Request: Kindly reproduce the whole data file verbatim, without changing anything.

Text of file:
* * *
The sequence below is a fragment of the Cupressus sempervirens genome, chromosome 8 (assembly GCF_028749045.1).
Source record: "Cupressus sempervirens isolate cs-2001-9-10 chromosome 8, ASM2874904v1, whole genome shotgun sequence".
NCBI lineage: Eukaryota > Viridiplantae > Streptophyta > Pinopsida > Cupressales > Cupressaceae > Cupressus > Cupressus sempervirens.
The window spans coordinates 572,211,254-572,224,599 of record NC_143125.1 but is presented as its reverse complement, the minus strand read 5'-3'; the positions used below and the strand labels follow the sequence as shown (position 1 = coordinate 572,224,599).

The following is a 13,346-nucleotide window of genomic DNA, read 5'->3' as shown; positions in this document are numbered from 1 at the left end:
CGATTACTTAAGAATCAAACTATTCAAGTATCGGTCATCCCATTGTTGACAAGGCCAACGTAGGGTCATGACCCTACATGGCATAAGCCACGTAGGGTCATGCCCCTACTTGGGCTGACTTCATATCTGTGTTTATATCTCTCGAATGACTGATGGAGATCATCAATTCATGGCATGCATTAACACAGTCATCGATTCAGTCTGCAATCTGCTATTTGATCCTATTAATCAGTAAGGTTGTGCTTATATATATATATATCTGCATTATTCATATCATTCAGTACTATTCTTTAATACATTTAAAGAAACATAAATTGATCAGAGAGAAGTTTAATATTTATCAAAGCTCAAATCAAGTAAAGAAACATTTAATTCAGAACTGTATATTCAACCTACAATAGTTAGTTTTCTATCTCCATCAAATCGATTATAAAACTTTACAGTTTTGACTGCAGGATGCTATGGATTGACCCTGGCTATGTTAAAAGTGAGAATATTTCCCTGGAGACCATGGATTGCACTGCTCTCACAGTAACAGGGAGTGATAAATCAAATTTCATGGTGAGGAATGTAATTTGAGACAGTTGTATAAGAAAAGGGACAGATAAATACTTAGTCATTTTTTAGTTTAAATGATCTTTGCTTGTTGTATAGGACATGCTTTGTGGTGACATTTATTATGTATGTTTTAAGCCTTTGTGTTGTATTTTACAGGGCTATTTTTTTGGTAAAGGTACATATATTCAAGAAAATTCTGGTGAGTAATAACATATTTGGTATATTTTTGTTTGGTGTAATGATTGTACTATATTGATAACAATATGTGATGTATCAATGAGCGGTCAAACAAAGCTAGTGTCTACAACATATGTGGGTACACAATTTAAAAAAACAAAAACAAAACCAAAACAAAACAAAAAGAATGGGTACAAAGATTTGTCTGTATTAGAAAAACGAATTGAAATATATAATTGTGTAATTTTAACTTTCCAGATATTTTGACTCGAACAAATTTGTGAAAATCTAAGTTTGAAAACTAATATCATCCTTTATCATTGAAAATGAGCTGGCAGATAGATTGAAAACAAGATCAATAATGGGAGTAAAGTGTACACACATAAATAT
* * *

The sequence below is a fragment of the Cupressus sempervirens genome, chromosome 8 (assembly GCF_028749045.1).
Source record: "Cupressus sempervirens isolate cs-2001-9-10 chromosome 8, ASM2874904v1, whole genome shotgun sequence".
NCBI lineage: Eukaryota > Viridiplantae > Streptophyta > Pinopsida > Cupressales > Cupressaceae > Cupressus > Cupressus sempervirens.
The window spans coordinates 572,211,254-572,224,599 of record NC_143125.1 but is presented as its reverse complement, the minus strand read 5'-3'; the positions used below and the strand labels follow the sequence as shown (position 1 = coordinate 572,224,599).

The following is a 13,346-nucleotide window of genomic DNA, read 5'->3' as shown; positions in this document are numbered from 1 at the left end:
CGATTACTTAAGAATCAAACTATTCAAGTATCGGTCATCCCATTGTTGACAAGGCCAACGTAGGGTCATGACCCTACATGGCATAAGCCACGTAGGGTCATGCCCCTACTTGGGCTGACTTCATATCTGTGTTTATATCTCTCGAATGACTGATGGAGATCATCAATTCATGGCATGCATTAACACAGTCATCGATTCAGTCTGCAATCTGCTATTTGATCCTATTAATCAGTAAGGTTGTGCTTATATATATATATATCTGCATTATTCATATCATTCAGTACTATTCTTTAATACATTTAAAGAAACATAAATTGATCAGAGAGAAGTTTAATATTTATCAAAGCTCAAATCAAGTAAAGAAACATTTAATTCAGAACTGTATATTCAACCTACAATAGTTAGTTTTCTATCTCCATCAAATCGATTATAAAACTTTACAGTTTTGACTGCAGGATGCTATGGATTGACCCTGGCTATGTTAAAAGTGAGAATATTTCCCTGGAGACCATGGATTGCACTGCTCTCACAGTAACAGGGAGTGATAAATCAAATTTCATGGTGAGGAATGTAATTTGAGACAGTTGTATAAGAAAAGGGACAGATAAATACTTAGTCATTTTTTAGTTTAAATGATCTTTGCTTGTTGTATAGGACATGCTTTGTGGTGACATTTATTATGTATGTTTTAAGCCTTTGTGTTGTATTTTACAGGGCTATTTTTTTGGTAAAGGTACATATATTCAAGAAAATTCTGGTGAGTAATAACATATTTGGTATATTTTTGTTTGGTGTAATGATTGTACTATATTGATAACAATATGTGATGTATCAATGAGCGGTCAAACAAAGCTAGTGTCTACAACATATGTGGGTACACAATTTAAAAAAACAAAAACAAAACCAAAACAAAACAAAAAGAATGGGTACAAAGATTTGTCTGTATTAGAAAAACGAATTGAAATATATAATTGTGTAATTTTAACTTTCCAGATATTTTGACTCGAACAAATTTGTGAAAATCTAAGTTTGAAAACTAATATCATCCTTTATCATTGAAAATGAGCTGGCAGATAGATTGAAAACAAGATCAATAATGGGAGTAAAGTGTACACACATAAATAT